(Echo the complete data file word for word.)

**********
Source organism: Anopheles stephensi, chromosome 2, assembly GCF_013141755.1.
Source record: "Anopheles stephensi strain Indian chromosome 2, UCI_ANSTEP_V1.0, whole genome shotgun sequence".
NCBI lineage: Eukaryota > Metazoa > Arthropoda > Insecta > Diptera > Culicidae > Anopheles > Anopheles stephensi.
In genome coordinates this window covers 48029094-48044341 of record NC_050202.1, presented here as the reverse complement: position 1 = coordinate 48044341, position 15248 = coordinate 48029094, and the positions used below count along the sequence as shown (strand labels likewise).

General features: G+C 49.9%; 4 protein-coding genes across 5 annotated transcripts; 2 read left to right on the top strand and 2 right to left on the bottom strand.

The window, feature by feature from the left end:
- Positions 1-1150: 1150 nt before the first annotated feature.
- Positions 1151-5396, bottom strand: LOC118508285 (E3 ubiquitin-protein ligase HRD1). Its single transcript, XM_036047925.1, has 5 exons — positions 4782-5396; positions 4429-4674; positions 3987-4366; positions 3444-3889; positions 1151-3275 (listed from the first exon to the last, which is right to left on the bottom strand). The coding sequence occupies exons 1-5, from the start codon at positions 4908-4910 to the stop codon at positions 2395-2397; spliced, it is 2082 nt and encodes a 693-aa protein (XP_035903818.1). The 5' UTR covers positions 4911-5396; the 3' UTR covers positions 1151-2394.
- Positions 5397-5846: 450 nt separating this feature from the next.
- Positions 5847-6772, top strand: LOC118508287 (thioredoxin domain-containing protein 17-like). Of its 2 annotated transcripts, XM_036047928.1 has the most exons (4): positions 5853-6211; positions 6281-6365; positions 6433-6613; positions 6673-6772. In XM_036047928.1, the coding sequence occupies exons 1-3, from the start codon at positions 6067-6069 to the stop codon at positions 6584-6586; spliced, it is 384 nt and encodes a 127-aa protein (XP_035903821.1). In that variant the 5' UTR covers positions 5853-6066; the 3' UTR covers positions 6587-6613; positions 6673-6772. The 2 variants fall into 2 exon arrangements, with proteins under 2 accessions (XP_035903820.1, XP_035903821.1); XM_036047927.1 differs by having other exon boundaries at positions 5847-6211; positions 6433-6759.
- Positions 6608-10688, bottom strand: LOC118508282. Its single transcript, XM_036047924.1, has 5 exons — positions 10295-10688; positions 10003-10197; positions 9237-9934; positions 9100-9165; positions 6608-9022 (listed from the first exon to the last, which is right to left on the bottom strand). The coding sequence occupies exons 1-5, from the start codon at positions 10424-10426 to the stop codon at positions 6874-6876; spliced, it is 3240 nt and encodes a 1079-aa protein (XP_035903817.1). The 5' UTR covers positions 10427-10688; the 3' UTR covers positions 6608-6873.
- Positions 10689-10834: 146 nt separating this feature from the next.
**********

Source organism: Anopheles stephensi, chromosome 2, assembly GCF_013141755.1.
Source record: "Anopheles stephensi strain Indian chromosome 2, UCI_ANSTEP_V1.0, whole genome shotgun sequence".
NCBI lineage: Eukaryota > Metazoa > Arthropoda > Insecta > Diptera > Culicidae > Anopheles > Anopheles stephensi.
In genome coordinates this window covers 48029094-48044341 of record NC_050202.1, presented here as the reverse complement: position 1 = coordinate 48044341, position 15248 = coordinate 48029094, and the positions used below count along the sequence as shown (strand labels likewise).

General features: G+C 49.9%; 4 protein-coding genes across 5 annotated transcripts; 2 read left to right on the top strand and 2 right to left on the bottom strand.

The window, feature by feature from the left end:
- Positions 1-1150: 1150 nt before the first annotated feature.
- Positions 1151-5396, bottom strand: LOC118508285 (E3 ubiquitin-protein ligase HRD1). Its single transcript, XM_036047925.1, has 5 exons — positions 4782-5396; positions 4429-4674; positions 3987-4366; positions 3444-3889; positions 1151-3275 (listed from the first exon to the last, which is right to left on the bottom strand). The coding sequence occupies exons 1-5, from the start codon at positions 4908-4910 to the stop codon at positions 2395-2397; spliced, it is 2082 nt and encodes a 693-aa protein (XP_035903818.1). The 5' UTR covers positions 4911-5396; the 3' UTR covers positions 1151-2394.
- Positions 5397-5846: 450 nt separating this feature from the next.
- Positions 5847-6772, top strand: LOC118508287 (thioredoxin domain-containing protein 17-like). Of its 2 annotated transcripts, XM_036047928.1 has the most exons (4): positions 5853-6211; positions 6281-6365; positions 6433-6613; positions 6673-6772. In XM_036047928.1, the coding sequence occupies exons 1-3, from the start codon at positions 6067-6069 to the stop codon at positions 6584-6586; spliced, it is 384 nt and encodes a 127-aa protein (XP_035903821.1). In that variant the 5' UTR covers positions 5853-6066; the 3' UTR covers positions 6587-6613; positions 6673-6772. The 2 variants fall into 2 exon arrangements, with proteins under 2 accessions (XP_035903820.1, XP_035903821.1); XM_036047927.1 differs by having other exon boundaries at positions 5847-6211; positions 6433-6759.
- Positions 6608-10688, bottom strand: LOC118508282. Its single transcript, XM_036047924.1, has 5 exons — positions 10295-10688; positions 10003-10197; positions 9237-9934; positions 9100-9165; positions 6608-9022 (listed from the first exon to the last, which is right to left on the bottom strand). The coding sequence occupies exons 1-5, from the start codon at positions 10424-10426 to the stop codon at positions 6874-6876; spliced, it is 3240 nt and encodes a 1079-aa protein (XP_035903817.1). The 5' UTR covers positions 10427-10688; the 3' UTR covers positions 6608-6873.
- Positions 10689-10834: 146 nt separating this feature from the next.